Crystal structure of the pilotin from the enterohemorrhagic Escherichia coli type II secretion system.Korotkov, K.V., Hol, W.G.
(2013) J Struct Biol 182: 186-191
- PubMed: 23458689
- DOI: 10.1016/j.jsb.2013.02.013
- Primary Citation of Related Structures:
- PubMed Abstract:
Bacteria contain several sophisticated macromolecular machineries responsible for translocating proteins across the cell envelope. One prominent example is the type II secretion system (T2SS), which contains a large outer membrane channel, called the secretin ...
Bacteria contain several sophisticated macromolecular machineries responsible for translocating proteins across the cell envelope. One prominent example is the type II secretion system (T2SS), which contains a large outer membrane channel, called the secretin. These gated channels require specialized proteins, so-called pilotins, to reach and assemble in the outer membrane. Here we report the crystal structure of the pilotin GspS from the T2SS of enterohemorrhagic Escherichia coli (EHEC), an important pathogen that can cause severe disease in cases of food poisoning. In this four-helix protein, the straight helix α2, the curved helix α3 and the bent helix α4 surround the central N-terminal helix α1. The helices of GspS create a prominent groove, mainly formed by side chains of helices α1, α2 and α3. In the EHEC GspS structure this groove is occupied by extra electron density which is reminiscent of an α-helix and corresponds well with a binding site observed in a homologous pilotin. The residues forming the groove are well conserved among homologs, pointing to a key role of this groove in this class of T2SS pilotins. At the same time, T2SS pilotins in different species can be entirely different in structure, and the pilotins for secretins in non-T2SS machineries have yet again unrelated folds, despite a common function. It is striking that a common complex function, such as targeting and assembling an outer membrane multimeric channel, can be performed by proteins with entirely different folds.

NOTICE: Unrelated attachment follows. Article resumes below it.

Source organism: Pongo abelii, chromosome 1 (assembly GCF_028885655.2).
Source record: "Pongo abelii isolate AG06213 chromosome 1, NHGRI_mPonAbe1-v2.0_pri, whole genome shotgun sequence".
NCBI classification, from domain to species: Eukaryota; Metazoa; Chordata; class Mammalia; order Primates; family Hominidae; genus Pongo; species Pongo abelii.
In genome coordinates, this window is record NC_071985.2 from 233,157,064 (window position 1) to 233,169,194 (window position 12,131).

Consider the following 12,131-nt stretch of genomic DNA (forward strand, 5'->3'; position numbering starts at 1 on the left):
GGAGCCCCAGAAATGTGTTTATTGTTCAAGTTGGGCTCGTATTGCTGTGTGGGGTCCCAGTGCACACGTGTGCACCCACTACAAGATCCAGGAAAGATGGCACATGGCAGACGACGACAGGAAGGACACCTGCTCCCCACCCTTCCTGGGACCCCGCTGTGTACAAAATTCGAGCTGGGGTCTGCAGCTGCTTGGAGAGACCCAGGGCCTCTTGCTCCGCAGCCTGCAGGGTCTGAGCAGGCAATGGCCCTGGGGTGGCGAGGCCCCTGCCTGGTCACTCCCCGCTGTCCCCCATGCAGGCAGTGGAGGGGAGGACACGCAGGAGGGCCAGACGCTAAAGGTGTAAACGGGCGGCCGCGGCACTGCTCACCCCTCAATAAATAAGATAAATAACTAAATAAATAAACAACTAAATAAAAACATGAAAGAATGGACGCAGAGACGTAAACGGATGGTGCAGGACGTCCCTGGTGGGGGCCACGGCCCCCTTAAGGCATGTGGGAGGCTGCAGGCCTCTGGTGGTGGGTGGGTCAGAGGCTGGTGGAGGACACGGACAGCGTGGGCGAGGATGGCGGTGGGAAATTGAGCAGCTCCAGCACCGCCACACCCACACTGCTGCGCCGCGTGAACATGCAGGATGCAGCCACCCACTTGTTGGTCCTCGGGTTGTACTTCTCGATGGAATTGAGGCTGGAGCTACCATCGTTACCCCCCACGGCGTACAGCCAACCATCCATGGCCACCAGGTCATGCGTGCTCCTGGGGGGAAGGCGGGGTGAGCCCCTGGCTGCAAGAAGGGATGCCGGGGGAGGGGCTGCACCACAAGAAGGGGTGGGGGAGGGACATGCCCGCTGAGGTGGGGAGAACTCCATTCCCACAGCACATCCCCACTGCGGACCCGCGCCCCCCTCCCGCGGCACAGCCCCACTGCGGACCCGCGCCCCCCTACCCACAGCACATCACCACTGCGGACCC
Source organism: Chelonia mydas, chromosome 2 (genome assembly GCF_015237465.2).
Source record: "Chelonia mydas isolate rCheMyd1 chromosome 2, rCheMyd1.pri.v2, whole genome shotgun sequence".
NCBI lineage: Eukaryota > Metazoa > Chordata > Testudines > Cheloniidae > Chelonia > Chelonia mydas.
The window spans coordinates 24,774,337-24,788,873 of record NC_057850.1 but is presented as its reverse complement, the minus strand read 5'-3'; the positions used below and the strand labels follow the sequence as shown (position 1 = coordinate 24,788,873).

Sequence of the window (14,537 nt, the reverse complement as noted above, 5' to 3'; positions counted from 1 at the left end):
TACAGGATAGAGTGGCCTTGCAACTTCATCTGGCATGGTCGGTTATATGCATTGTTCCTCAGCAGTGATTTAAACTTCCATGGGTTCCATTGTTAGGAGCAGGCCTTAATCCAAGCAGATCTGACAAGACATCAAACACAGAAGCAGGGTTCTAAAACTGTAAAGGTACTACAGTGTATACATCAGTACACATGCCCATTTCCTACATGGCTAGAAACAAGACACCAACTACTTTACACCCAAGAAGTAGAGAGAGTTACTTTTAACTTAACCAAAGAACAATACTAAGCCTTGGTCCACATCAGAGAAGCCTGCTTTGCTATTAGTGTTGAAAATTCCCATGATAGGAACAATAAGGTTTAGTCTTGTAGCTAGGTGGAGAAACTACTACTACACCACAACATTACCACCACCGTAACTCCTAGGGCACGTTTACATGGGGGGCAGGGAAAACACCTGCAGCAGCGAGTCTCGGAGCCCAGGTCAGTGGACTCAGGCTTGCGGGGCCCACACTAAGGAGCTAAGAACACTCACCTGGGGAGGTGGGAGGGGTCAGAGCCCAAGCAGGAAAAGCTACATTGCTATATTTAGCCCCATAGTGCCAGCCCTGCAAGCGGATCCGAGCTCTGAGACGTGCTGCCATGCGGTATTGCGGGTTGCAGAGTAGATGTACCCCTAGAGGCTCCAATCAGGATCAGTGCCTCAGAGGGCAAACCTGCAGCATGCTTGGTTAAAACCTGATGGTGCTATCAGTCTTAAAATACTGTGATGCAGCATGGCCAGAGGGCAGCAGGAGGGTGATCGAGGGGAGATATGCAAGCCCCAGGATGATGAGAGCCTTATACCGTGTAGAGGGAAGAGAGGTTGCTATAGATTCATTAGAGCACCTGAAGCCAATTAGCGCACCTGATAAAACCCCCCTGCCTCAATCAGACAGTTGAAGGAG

Department of Biochemistry and Biomolecular Structure Center, University of Washington, Seattle, WA 98195, USA.